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Teacher Preparation Program in Visual Impairments Opens New Career Pathways

Pamela Cox has studied and worked in a variety of fields, but her latest endeavor holds a special place in her heart. She is taking classes at the University of Kentucky College of Education to become certified as a teacher of the visually impaired.

photo of students
UK Visual Impairment Program students

There is a nation-wide need for teachers to assist students with visual impairments.  Often, a teacher of the visually impaired will work across all grade levels in a district.  They travel to classrooms to help teachers uniquely adapt the way assignments are given, making it possible for students with blindness and visual impairments to learn alongside their peers.

Cox has taught at the college level, but when she started substituting and volunteering at the Kentucky School for the Blind, she found a special connection.

“There is nothing like being in the same boat with someone,” said Cox, who is blind. “The kids and I are always making jokes together. There’s a kinship. They will tell me things they don’t necessarily tell other faculty. I understand the struggle they have and I see the needs.”

Among her cohort at UK, Cox is the only student with a visual impairment, but it has not held her back.  In fact, it has been an asset, not only in allowing her to connect with children who are blind and visually impaired, but also in her classmates’ ability to learn.

Pam Cox photo
Kentucky School for the Blind student Selena Tirey hugs teacher Pam Cox, a UK Visual Impairment student and teacher at the Kentucky School for the Blind.
Photo by Kentucky Department of Education/Bobby Ellis, May 25, 2016

Since Cox joined the program, instructor Gerald Abner now provides Word documents to the class, along with the material covered in traditional PowerPoints. He asked the class which they liked better and they said the Word documents because they can search them.  They were surprised to learn he does the Word documents specifically for Cox, so they can be narrated by the screen reader on her computer.

“We had been taught that through universal design things done for people with disabilities end up benefitting everyone,” Cox said. “When this happened in class, it proved the point that if you do something for a person with a disability, it ends up benefitting everyone. They spend hours getting those things ready for me.  They never make it seem like a chore. They will find a way to make it work and help your disability be an asset.”

Many in the program are currently in teaching careers and are coming back to college to get certification for this specialized field. Some are already in positions with a school district where they work with the visually impaired, but are in need of certification. Teachers also have an option to work toward a rank change through the program (2 or 1 depending on current status).  Others enrolled in the program are new to teaching entirely, but have a bachelor’s degree in a field outside education.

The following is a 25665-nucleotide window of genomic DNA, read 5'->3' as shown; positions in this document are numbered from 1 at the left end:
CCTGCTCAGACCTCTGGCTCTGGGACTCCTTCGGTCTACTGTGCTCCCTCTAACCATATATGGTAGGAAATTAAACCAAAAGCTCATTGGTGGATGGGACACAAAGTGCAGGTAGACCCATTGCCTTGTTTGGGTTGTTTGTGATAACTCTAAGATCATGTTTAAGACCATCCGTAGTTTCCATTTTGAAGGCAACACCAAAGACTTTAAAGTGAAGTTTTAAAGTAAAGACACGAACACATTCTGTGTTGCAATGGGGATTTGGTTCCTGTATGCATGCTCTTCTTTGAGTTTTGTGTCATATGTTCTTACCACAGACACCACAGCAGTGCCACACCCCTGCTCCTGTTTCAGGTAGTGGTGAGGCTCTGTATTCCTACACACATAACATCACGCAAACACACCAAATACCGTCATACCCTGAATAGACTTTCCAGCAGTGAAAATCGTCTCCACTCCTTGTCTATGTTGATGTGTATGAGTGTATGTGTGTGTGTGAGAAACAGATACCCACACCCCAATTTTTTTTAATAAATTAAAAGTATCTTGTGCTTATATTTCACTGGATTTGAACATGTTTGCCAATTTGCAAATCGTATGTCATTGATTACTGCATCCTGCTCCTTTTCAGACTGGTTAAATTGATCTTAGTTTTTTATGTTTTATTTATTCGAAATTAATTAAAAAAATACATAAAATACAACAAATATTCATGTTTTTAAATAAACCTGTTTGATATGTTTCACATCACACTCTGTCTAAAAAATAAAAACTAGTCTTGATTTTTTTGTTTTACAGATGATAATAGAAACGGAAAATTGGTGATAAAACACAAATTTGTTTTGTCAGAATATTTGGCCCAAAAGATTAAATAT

Courses are offered online and face-to-face in the evenings, however all students are required to meet one weekend a semester at the Kentucky School for the Blind (KSB) in Louisville, attend a conference the first spring in the program, and participate in face-to-face summer courses.


 Eight years ago, Misty Epperson got an undergraduate degree in special education from the UK College of Education. Recently, she began a new position as a teacher for the visually impaired and is in the process of becoming certified at UK.

“My grandmother lost her sight when I was six years old,” Epperson said. “She babysat all her grandkids, and we got to see her be independent after losing her sight.  She passed away four years ago. I wish I had the training I have now. I could have helped her in so many ways. I could have read braille with her, and could have taught her some of the things I now know.”

Epperson said Dr. Donna Brostek Lee and instructor Gerald Abner help make the program accessible to those who work full-time, and have been helpful as she faces issues in her job.

“I’m the only teacher for the visually impaired in my district,” she said. “It’s nice to be able to call the faculty and say “what would you do for a child who has this particular visual impairment and how would you handle it?’


Nearing the end of her teaching career, Betty Reynolds considered the program as she contemplated what she would like to do when she retired. In the meantime, the teacher for the visually impaired in her district transferred to another county. Reynolds made the leap even sooner than expected, and is concurrently working on her certification.

“This is my third certification and it’s my most challenging one to date,” she said. “It takes quite a bit of time, but it makes you feel good about yourself when you learn. I had no background whatsoever in visual impairment. I had a lot to learn, braille being one of them. I love braille. I love what I’m doing. It’s just a lot of information about which I had no previous knowledge.”

Reynolds sees that she is filling a large need.

“When I started the program I started looking at job opportunities.  One larger county alone had 10 to 14 positions posted.  Many of the smaller rural counties each have a teacher for the visually impaired.  There’s a big need for young people to get into visual impairment.”

To learn more about the program, visit education.uky.edu/edsrc/eds/degrees-programs/vision/.

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